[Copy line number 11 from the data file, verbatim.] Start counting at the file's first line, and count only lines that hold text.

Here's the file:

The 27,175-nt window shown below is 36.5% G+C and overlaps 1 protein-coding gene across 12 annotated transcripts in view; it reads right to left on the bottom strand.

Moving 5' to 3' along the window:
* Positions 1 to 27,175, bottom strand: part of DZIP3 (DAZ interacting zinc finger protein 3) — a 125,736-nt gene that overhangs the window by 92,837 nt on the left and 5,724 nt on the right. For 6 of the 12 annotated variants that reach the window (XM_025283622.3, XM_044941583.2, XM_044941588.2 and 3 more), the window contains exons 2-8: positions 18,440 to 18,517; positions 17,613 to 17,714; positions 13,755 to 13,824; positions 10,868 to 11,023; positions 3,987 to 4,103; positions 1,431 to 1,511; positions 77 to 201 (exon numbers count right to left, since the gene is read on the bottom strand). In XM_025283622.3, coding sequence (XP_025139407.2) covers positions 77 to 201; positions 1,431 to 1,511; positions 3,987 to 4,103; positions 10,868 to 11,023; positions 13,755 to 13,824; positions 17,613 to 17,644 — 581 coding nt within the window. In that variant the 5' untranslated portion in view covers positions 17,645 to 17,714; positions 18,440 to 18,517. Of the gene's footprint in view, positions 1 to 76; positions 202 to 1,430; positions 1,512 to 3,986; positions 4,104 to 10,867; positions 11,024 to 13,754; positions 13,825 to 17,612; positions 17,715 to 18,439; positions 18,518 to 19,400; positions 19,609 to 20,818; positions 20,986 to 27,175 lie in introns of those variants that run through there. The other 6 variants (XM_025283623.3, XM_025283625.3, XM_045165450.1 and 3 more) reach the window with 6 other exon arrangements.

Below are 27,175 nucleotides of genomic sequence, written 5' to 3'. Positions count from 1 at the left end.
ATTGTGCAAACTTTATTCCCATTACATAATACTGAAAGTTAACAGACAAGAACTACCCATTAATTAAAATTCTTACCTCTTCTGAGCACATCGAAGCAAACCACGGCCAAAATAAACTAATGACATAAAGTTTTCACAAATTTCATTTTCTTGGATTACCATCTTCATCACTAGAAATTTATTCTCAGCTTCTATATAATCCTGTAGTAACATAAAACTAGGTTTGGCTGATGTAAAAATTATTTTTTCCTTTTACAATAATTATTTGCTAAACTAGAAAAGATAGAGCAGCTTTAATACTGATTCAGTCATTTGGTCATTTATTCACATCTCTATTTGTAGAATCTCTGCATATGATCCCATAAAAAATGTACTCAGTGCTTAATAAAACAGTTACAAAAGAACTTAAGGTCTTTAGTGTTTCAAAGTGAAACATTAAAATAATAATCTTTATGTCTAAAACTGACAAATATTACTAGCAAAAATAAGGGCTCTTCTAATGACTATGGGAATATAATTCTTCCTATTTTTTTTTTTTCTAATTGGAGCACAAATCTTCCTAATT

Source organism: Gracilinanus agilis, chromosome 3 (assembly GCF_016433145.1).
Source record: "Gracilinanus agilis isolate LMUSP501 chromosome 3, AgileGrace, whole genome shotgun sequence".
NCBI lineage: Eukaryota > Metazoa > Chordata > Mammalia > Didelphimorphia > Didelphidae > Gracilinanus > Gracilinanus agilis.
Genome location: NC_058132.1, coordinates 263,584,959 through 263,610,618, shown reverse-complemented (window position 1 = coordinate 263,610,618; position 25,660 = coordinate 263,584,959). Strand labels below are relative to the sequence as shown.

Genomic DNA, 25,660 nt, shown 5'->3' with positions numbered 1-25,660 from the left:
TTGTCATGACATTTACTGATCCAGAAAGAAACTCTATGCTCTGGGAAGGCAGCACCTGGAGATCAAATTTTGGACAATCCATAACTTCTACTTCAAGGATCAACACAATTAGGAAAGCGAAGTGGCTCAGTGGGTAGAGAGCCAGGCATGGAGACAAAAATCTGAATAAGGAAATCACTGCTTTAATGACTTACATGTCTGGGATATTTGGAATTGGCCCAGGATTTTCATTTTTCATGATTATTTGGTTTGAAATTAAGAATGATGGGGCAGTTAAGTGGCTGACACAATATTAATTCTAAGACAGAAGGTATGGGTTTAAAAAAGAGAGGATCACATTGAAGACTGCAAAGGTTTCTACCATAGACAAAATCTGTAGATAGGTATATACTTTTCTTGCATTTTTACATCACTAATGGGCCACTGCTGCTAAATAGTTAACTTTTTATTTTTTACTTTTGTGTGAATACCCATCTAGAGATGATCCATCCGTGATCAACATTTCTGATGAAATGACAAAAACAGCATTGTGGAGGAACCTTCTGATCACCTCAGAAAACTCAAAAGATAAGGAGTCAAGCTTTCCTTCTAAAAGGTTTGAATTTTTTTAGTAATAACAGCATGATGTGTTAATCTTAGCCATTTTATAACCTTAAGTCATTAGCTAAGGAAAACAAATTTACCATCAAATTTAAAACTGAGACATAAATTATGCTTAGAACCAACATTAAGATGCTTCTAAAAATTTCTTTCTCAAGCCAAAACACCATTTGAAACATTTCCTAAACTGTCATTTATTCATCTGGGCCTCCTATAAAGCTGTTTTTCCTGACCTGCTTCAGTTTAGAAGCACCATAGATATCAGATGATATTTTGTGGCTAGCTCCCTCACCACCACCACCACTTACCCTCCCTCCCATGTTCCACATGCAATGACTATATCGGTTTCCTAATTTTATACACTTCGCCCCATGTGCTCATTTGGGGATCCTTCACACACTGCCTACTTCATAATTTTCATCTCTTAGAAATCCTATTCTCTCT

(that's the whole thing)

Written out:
TTGTCATGACATTTACTGATCCAGAAAGAAACTCTATGCTCTGGGAAGGCAGCACCTGGAGATCAAATTTTGGACAATCCATAACTTCTACTTCAAGGATCAACACAATTAGGAAAGCGAAGTGGCTCAGTGGGTAGAGAGCCAGGCATGGAGACAAAAATCTGAATAAGGAAATCACTGCTTTAATGACTTACATGTCTGGGATATTTGGAATTGGCCCAGGATTTTCATTTTTCATGATTATTTGGTTTGAAATTAAGAATGATGGGGCAGTTAAGTGGCTGACACAATATTAATTCTAAGACAGAAGGTATGGGTTTAAAAAAGAGAGGATCACATTGAAGACTGCAAAGGTTTCTACCATAGACAAAATCTGTAGATAGGTATATACTTTTCTTGCATTTTTACATCACTAATGGGCCACTGCTGCTAAATAGTTAACTTTTTATTTTTTACTTTTGTGTGAATACCCATCTAGAGATGATCCATCCGTGATCAACATTTCTGATGAAATGACAAAAACAGCATTGTGGAGGAACCTTCTGATCACCTCAGAAAACTCAAAAGATAAGGAGTCAAGCTTTCCTTCTAAAAGGTTTGAATTTTTTTAGTAATAACAGCATGATGTGTTAATCTTAGCCATTTTATAACCTTAAGTCATTAGCTAAGGAAAACAAATTTACCATCAAATTTAAAACTGAGACATAAATTATGCTTAGAACCAACATTAAGATGCTTCTAAAAATTTCTTTCTCAAGCCAAAACACCATTTGAAACATTTCCTAAACTGTCATTTATTCATCTGGGCCTCCTATAAAGCTGTTTTTCCTGACCTGCTTCAGTTTAGAAGCACCATAGATATCAGATGATATTTTGTGGCTAGCTCCCTCACCACCACCACCACTTACCCTCCCTCCCATGTTCCACATGCAATGACTATATCGGTTTCCTAATTTTATACACTTCGCCCCATGTGCTCATTTGGGGATCCTTCACACACTGCCTACTTCATAATTTTCATCTCTTAGAAATCCTATTCTCTCT